Chile Peso Falls, Trimming Weekly Gain, as Euro, Price of Copper Decline

Chile’s peso fell for a second day as copper, the country’s biggest export, extended losses and the euro declined.

The peso weakened 0.8 percent to 534.9 per U.S. dollar from 530.58 yesterday, reducing a weekly gain to 0.4 percent.

Copper fell in New York and London, heading for a weekly decline, after data raised concerns the U.S. economic recovery may be weaker than expected. Chile’s peso has depreciated in the two days since the Federal Reserve Bank of Philadelphia’s general economic index dropped to a 10-month low of 8, less than half the median estimate in a Bloomberg survey.

“It’s tracking the euro, which is weakening as well, and commodity prices are going down, including copper,” said Cesar Perez, an economist at Celfin Capital SA in Santiago.

The peso rallied earlier this week after Moody’s Investors Service upgraded Chile’s debt and the central bank raised interest rates to 1 percent, matching the forecasts of just 4 of 24 economists surveyed by Bloomberg. Eighteen analysts predicted a quarter-point increase while two forecast no change.

Rates of short-dated interest-rate swaps increased as traders continued to price in expectations of higher average rates in the future. The three-month rate in pesos rose 4 basis points, or 0.04 percentage point, to 1.48 percent. The six-month rate rose 10 basis points to 2.12 percent, after the biggest weekly gain since July 2008. The rate reflects traders’ expectations of the average annual interest rate over the life of the contract.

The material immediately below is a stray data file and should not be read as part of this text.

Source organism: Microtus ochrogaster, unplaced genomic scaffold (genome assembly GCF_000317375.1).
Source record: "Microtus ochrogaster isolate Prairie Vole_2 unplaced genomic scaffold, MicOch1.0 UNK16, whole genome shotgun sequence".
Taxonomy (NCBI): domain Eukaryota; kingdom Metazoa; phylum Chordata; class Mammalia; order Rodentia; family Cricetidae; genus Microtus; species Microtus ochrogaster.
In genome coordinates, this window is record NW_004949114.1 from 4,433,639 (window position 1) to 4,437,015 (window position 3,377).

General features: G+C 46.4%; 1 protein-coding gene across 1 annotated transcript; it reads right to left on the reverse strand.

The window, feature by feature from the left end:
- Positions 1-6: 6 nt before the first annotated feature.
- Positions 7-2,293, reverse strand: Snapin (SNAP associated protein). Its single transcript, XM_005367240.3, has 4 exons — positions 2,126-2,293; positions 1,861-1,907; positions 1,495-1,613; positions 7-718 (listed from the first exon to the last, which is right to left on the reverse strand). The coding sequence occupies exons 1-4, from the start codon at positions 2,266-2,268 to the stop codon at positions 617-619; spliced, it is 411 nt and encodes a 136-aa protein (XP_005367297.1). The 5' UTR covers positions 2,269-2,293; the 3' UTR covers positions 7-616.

The peso also weakened as traders put on carry trades, borrowing in Chile to lend in countries with higher interest rates such as Brazil, amid greater appetite for risk by investors worldwide, said Luis Morales, a currency trader at BCI Corredor de Bolsa in Santiago. Brazil’s real strengthened 0.5 percent 1.7714 per dollar today. Brazil’s central bank raised its benchmark interest rate this month to 10.25 percent.

“There are people putting on carry trades,” Morales said. “There was a long time when there was no appetite for risk. It’s now appearing again and that has helped the dollar strengthen against several currencies with low interest rates.”

Chile’s peso strengthened through 530 per dollar yesterday before sliding back. That’s “a strong floor and it didn’t break though convincingly,” Morales said. “The peso will be in a range of between 530 and 540 for a while,” he said.

To contact the reporter responsible on this story: Sebastian Boyd in Santiago at sboyd9@bloomberg.net

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